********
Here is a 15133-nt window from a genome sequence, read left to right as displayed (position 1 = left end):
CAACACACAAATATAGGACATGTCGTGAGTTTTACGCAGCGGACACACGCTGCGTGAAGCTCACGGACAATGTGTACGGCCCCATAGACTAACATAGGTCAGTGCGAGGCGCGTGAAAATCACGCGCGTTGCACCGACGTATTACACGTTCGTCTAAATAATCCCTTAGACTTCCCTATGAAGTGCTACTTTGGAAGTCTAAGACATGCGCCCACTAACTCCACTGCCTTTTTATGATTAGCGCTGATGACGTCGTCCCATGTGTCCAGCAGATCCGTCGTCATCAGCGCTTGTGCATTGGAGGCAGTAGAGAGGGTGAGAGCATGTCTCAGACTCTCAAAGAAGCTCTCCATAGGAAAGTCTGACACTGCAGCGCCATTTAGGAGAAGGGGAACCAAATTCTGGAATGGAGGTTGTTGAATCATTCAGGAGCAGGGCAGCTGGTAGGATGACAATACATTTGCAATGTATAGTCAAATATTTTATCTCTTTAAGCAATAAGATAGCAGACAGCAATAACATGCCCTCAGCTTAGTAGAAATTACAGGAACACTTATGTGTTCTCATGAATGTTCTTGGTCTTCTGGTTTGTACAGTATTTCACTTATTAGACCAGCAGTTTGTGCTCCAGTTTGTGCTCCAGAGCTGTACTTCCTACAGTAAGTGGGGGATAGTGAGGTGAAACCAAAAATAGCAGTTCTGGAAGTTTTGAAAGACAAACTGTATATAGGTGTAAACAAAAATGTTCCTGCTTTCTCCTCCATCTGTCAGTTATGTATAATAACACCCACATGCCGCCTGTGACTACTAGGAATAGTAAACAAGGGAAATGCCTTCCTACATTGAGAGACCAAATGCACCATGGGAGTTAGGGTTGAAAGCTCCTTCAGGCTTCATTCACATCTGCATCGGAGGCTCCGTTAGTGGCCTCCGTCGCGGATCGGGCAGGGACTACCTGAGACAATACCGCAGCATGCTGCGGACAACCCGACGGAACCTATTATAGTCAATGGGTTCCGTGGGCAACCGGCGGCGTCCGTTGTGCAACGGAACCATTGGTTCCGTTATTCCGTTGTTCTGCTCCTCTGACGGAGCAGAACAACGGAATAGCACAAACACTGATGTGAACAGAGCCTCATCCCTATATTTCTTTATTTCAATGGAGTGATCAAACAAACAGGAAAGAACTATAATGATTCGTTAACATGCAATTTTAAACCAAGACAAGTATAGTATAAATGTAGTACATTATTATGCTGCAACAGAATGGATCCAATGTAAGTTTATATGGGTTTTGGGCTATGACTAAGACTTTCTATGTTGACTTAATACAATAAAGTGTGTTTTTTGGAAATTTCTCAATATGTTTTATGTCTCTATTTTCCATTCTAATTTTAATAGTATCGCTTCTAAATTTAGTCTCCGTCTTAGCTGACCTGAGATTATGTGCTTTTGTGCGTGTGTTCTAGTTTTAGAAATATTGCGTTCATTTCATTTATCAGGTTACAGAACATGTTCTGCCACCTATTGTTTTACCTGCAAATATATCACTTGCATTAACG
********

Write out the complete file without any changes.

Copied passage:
Here is a 15133-nt window from a genome sequence, read left to right as displayed (position 1 = left end):
CAACACACAAATATAGGACATGTCGTGAGTTTTACGCAGCGGACACACGCTGCGTGAAGCTCACGGACAATGTGTACGGCCCCATAGACTAACATAGGTCAGTGCGAGGCGCGTGAAAATCACGCGCGTTGCACCGACGTATTACACGTTCGTCTAAATAATCCCTTAGACTTCCCTATGAAGTGCTACTTTGGAAGTCTAAGACATGCGCCCACTAACTCCACTGCCTTTTTATGATTAGCGCTGATGACGTCGTCCCATGTGTCCAGCAGATCCGTCGTCATCAGCGCTTGTGCATTGGAGGCAGTAGAGAGGGTGAGAGCATGTCTCAGACTCTCAAAGAAGCTCTCCATAGGAAAGTCTGACACTGCAGCGCCATTTAGGAGAAGGGGAACCAAATTCTGGAATGGAGGTTGTTGAATCATTCAGGAGCAGGGCAGCTGGTAGGATGACAATACATTTGCAATGTATAGTCAAATATTTTATCTCTTTAAGCAATAAGATAGCAGACAGCAATAACATGCCCTCAGCTTAGTAGAAATTACAGGAACACTTATGTGTTCTCATGAATGTTCTTGGTCTTCTGGTTTGTACAGTATTTCACTTATTAGACCAGCAGTTTGTGCTCCAGTTTGTGCTCCAGAGCTGTACTTCCTACAGTAAGTGGGGGATAGTGAGGTGAAACCAAAAATAGCAGTTCTGGAAGTTTTGAAAGACAAACTGTATATAGGTGTAAACAAAAATGTTCCTGCTTTCTCCTCCATCTGTCAGTTATGTATAATAACACCCACATGCCGCCTGTGACTACTAGGAATAGTAAACAAGGGAAATGCCTTCCTACATTGAGAGACCAAATGCACCATGGGAGTTAGGGTTGAAAGCTCCTTCAGGCTTCATTCACATCTGCATCGGAGGCTCCGTTAGTGGCCTCCGTCGCGGATCGGGCAGGGACTACCTGAGACAATACCGCAGCATGCTGCGGACAACCCGACGGAACCTATTATAGTCAATGGGTTCCGTGGGCAACCGGCGGCGTCCGTTGTGCAACGGAACCATTGGTTCCGTTATTCCGTTGTTCTGCTCCTCTGACGGAGCAGAACAACGGAATAGCACAAACACTGATGTGAACAGAGCCTCATCCCTATATTTCTTTATTTCAATGGAGTGATCAAACAAACAGGAAAGAACTATAATGATTCGTTAACATGCAATTTTAAACCAAGACAAGTATAGTATAAATGTAGTACATTATTATGCTGCAACAGAATGGATCCAATGTAAGTTTATATGGGTTTTGGGCTATGACTAAGACTTTCTATGTTGACTTAATACAATAAAGTGTGTTTTTTGGAAATTTCTCAATATGTTTTATGTCTCTATTTTCCATTCTAATTTTAATAGTATCGCTTCTAAATTTAGTCTCCGTCTTAGCTGACCTGAGATTATGTGCTTTTGTGCGTGTGTTCTAGTTTTAGAAATATTGCGTTCATTTCATTTATCAGGTTACAGAACATGTTCTGCCACCTATTGTTTTACCTGCAAATATATCACTTGCATTAACG